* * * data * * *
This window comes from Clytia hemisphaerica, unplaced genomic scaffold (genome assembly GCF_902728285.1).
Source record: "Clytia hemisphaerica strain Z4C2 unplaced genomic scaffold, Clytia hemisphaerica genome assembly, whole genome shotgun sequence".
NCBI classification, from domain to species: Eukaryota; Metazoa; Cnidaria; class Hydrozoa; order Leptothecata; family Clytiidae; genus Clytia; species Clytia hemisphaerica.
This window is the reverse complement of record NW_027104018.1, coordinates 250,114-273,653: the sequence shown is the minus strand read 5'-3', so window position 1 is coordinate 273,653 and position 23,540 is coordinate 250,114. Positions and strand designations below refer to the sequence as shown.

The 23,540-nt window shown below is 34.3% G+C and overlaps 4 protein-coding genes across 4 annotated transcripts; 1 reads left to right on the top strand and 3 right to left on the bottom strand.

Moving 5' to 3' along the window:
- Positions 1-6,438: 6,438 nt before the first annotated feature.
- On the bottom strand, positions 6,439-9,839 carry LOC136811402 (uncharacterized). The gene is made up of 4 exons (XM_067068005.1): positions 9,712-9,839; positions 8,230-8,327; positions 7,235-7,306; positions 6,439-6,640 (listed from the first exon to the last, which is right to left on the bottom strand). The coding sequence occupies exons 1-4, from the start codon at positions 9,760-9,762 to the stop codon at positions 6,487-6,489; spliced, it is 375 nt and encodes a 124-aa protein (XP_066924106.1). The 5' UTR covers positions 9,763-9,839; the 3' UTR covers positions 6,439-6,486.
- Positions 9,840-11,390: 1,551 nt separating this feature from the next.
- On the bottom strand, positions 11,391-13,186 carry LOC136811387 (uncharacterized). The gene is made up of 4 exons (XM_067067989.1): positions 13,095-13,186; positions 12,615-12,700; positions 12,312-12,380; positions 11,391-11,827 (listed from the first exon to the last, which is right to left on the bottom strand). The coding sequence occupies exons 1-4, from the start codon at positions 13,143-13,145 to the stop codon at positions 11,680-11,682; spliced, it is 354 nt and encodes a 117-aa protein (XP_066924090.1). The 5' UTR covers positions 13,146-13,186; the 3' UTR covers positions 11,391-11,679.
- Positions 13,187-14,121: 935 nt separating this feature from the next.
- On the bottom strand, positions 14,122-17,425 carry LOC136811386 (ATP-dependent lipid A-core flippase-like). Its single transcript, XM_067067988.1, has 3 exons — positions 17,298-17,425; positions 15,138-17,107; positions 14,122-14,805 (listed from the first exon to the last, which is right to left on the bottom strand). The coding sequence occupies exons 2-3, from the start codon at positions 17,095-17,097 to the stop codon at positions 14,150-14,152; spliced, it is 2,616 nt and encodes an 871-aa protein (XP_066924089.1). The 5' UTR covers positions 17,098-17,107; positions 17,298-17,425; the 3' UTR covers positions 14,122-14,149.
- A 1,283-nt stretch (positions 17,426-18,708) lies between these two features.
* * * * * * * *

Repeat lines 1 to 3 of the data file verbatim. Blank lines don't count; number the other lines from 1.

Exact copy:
This window comes from Clytia hemisphaerica, unplaced genomic scaffold (genome assembly GCF_902728285.1).
Source record: "Clytia hemisphaerica strain Z4C2 unplaced genomic scaffold, Clytia hemisphaerica genome assembly, whole genome shotgun sequence".
NCBI classification, from domain to species: Eukaryota; Metazoa; Cnidaria; class Hydrozoa; order Leptothecata; family Clytiidae; genus Clytia; species Clytia hemisphaerica.